OTTAWA -- A 14-year-old girl says she felt “like a ragdoll” and feared for her life when members of the Russell County OPP took her to the ground and arrested her outside her house in a town east of Ottawa earlier this week. 

On Tuesday, the girl, who cannot be named because her identity is protected under the Youth Criminal Justice Act, said she and her friends were playing ding-dong ditch—a prank where you ring someone’s doorbell then run away. She says police showed up soon after, told her to get inside her house and she asked an officer why they were there. 

“He grabbed me and I remember pulling my arm away super fast and saying ‘don’t touch me please, I have autism, I have sensory issues you cannot touch me, I can’t be touched’ but he touched me again and I have bruises on my arm, that’s a bruise from him grabbing me,” she said. 

The teen admits to biting and kicking an officer. 

“They lifted me up, they dropped me to the ground but slowed me down when I was at the pavement and then he turned my face and put it down on the pavement really aggressively,” she said, adding officers had put a “spit hood” on her.

“I can’t even wear ‘corona’ masks because it’s too much for me. The fact they put something over my head was horrific for me, I just remember feeling dizzy, feeling like I was going to faint.”

In response, police said “the use of a spit hood is reserved for those in custody who have actively demonstrated spitting behaviour. It is used for the protection of our officers and any civilians in the nearby vicinity, especially required for COVID-19 precautions.”

She’s been charged under the Trespass to Property Act with failing to leave premises when directed to and causing a disturbance and assaulting a peace officer under the Criminal Code

Videos showing some of the interaction between the girl and police have been widely shared online.

“I can’t watch the videos anymore,” said the girl’s mother. “To see her feet off the ground, her head being whipped around, it makes me sick to my stomach.”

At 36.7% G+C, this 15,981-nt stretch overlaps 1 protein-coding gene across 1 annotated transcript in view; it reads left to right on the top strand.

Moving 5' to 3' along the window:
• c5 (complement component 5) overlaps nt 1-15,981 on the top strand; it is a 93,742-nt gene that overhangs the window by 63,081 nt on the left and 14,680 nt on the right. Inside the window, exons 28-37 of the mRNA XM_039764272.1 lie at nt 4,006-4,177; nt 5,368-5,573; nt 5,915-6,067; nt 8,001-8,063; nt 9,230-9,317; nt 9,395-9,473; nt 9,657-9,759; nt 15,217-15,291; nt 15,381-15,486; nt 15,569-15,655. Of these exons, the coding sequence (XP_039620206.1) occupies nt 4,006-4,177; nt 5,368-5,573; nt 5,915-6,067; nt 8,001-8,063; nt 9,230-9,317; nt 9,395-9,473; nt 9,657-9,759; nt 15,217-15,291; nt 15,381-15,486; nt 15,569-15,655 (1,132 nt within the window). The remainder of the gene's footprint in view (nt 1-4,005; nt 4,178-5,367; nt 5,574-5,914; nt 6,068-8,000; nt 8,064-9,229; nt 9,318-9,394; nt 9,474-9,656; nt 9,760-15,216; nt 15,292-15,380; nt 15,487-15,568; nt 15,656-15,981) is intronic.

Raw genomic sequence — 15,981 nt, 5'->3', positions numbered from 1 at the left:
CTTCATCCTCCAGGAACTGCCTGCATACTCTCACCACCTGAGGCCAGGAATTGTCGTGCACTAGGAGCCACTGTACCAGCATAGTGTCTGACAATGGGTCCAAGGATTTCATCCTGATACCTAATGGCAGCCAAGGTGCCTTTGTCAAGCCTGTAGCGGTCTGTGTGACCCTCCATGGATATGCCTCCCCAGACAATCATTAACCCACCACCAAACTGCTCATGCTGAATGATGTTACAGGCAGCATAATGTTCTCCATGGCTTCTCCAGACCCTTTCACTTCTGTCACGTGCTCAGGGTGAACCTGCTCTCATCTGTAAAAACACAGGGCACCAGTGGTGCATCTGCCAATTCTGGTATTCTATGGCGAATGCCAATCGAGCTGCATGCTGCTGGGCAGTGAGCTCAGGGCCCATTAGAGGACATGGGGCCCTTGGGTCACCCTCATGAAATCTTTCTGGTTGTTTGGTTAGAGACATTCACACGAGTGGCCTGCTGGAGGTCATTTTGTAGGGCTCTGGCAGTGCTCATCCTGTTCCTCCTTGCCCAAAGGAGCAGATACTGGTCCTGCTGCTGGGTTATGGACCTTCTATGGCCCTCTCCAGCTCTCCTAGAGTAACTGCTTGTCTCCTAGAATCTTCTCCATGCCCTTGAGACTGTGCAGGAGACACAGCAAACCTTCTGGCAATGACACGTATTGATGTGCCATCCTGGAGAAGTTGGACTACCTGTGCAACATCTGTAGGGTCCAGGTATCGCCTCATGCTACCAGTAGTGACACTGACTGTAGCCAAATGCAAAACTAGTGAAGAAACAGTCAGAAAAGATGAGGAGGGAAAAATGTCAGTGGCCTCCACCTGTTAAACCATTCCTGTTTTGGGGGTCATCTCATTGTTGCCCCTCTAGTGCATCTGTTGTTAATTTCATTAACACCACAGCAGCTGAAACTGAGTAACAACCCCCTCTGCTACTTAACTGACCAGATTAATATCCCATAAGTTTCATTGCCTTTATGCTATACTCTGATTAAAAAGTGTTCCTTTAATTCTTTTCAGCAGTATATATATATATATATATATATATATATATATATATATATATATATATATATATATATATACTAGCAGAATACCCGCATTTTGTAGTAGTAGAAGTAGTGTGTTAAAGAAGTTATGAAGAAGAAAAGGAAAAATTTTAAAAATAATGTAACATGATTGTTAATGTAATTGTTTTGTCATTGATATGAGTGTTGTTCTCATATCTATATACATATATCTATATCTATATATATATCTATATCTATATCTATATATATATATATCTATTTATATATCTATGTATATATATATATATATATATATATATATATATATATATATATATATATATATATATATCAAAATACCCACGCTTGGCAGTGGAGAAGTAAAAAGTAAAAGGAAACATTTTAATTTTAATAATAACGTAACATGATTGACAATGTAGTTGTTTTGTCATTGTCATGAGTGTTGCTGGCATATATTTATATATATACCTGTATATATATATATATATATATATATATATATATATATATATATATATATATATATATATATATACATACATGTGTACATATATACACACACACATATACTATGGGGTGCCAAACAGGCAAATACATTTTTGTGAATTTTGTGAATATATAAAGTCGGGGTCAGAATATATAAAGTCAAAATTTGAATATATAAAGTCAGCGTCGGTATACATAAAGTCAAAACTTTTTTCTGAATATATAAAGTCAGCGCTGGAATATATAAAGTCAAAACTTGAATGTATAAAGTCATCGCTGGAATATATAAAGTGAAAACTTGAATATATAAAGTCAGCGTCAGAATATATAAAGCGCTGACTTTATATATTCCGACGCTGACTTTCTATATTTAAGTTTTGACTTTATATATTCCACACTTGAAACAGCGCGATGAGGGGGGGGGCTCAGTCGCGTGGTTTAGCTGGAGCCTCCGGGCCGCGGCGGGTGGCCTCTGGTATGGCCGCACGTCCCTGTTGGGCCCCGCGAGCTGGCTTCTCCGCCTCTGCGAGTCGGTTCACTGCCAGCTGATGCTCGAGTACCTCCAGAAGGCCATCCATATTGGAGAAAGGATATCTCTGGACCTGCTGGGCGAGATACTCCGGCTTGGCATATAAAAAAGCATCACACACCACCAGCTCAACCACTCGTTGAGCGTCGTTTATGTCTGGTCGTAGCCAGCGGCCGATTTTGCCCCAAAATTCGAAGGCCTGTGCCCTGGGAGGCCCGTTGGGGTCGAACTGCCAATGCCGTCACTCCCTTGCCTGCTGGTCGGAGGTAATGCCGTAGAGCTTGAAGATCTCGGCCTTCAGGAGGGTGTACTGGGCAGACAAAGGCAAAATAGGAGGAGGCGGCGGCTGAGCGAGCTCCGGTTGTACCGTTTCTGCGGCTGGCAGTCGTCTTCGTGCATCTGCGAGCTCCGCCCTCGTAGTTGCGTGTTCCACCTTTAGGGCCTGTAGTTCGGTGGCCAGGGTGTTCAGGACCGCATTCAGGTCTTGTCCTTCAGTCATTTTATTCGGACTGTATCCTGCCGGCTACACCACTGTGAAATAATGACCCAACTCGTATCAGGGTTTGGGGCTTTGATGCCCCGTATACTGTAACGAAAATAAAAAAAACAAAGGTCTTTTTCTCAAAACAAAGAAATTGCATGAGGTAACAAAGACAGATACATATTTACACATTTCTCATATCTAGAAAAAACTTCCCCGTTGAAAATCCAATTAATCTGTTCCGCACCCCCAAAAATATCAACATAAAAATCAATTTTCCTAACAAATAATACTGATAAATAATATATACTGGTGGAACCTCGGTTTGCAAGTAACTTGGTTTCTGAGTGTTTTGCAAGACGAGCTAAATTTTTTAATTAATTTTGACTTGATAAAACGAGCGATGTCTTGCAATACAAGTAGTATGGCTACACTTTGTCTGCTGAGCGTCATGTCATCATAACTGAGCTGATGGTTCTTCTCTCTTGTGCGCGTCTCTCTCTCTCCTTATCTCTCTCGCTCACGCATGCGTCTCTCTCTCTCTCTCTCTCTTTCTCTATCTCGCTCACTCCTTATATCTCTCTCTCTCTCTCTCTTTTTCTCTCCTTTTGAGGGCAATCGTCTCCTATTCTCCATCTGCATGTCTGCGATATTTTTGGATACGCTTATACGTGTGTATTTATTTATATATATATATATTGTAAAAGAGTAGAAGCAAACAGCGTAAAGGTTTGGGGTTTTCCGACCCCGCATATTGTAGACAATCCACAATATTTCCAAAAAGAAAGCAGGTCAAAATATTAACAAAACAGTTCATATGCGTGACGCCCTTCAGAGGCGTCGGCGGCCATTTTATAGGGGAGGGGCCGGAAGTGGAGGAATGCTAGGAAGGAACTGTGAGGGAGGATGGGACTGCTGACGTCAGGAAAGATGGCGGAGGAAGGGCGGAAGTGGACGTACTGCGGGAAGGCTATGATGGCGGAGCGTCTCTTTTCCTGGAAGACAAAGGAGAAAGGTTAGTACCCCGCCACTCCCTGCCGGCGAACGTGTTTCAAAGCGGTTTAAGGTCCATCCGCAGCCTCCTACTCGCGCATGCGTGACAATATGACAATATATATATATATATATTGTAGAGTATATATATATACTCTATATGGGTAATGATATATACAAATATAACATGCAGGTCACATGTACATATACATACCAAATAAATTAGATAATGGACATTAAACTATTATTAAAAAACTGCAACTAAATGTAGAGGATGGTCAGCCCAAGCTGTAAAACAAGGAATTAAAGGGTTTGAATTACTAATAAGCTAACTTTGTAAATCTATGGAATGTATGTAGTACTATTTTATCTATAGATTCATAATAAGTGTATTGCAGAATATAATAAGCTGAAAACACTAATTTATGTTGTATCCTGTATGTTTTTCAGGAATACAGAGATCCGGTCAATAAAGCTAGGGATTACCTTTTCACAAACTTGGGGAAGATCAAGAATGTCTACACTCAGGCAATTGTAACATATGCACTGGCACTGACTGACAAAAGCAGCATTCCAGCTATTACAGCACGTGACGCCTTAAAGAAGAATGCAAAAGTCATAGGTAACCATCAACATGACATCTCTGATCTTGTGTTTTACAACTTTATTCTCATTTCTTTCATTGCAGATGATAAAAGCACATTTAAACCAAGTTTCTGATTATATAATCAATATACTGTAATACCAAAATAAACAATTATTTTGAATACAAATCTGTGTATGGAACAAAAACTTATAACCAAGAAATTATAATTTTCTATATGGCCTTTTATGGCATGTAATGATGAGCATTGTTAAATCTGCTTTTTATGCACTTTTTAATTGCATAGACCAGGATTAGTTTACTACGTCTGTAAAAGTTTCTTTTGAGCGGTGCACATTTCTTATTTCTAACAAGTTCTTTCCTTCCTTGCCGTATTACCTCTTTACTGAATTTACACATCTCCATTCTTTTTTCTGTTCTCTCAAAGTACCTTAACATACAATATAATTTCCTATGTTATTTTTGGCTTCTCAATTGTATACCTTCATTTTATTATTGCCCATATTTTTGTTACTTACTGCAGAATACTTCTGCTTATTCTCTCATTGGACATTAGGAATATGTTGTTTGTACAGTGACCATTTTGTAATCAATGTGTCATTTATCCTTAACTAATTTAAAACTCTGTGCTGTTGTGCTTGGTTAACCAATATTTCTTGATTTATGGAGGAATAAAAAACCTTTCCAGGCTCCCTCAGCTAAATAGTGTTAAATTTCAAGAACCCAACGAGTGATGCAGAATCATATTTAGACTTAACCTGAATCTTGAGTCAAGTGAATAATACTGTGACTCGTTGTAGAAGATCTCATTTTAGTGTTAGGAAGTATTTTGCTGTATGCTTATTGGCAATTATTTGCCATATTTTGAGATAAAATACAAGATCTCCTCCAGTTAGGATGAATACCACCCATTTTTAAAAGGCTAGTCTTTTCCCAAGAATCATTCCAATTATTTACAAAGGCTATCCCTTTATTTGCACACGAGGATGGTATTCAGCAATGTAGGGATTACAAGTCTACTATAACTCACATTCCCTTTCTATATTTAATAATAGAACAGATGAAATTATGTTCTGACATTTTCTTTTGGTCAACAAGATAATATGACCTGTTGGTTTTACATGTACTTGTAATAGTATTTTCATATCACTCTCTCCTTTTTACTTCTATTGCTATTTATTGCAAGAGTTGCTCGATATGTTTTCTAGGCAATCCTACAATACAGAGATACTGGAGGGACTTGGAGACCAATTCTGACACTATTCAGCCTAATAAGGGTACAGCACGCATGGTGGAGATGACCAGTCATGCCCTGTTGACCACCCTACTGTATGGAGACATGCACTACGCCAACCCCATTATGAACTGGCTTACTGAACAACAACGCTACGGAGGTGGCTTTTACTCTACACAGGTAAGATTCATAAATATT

Her mother said a sergeant told her “we’re human too and we can get provoked just like anybody else.”

The woman believes police should have tried harder to de-escalate the situation. 

“A simple ‘we got a phone call that you were trespassing, we will be there to speak with you in a moment, please wait in the house,’ she would’ve gone into the home…that never happened, there was zero verbal de-escalation,” she said.

A neighbour who witnessed the incident and didn’t want to be identified said “I saw the cop pick her up in the air and throw her into the cop car and call her stupid.”

“I understand she was being defensive and maybe a little bit defiant with the police but there was no reason for the police officer to slam her down on the concrete,” she said. 

In a statement, OPP said it “takes all allegations against its officers seriously and will investigate, then take appropriate action.” 

The neighbour who called police says there have been ongoing issues between their families.

He says what happened involving the doorbell was the last straw and that he called police who arrived to take a statement in person. 

“To be very honest we feel very sorry that this even had to come to fruition,” the man said, adding that he doesn’t know what exactly triggered the incident. 

“In terms of force or anything, I didn’t personally see any excessive force,” he said. “This was literally a maybe three to five minute ordeal and you’re only seeing that 10 second window of time of being picked up and put on the ground, etc. you’re missing that whole span of how did this come about.” 

While the teen says she regrets what happened, she doesn’t understand how it got so out of control. 

“I understand it was wrong of me and it won’t happen again, trust me, but I don’t understand why it had to be put into that proportion.”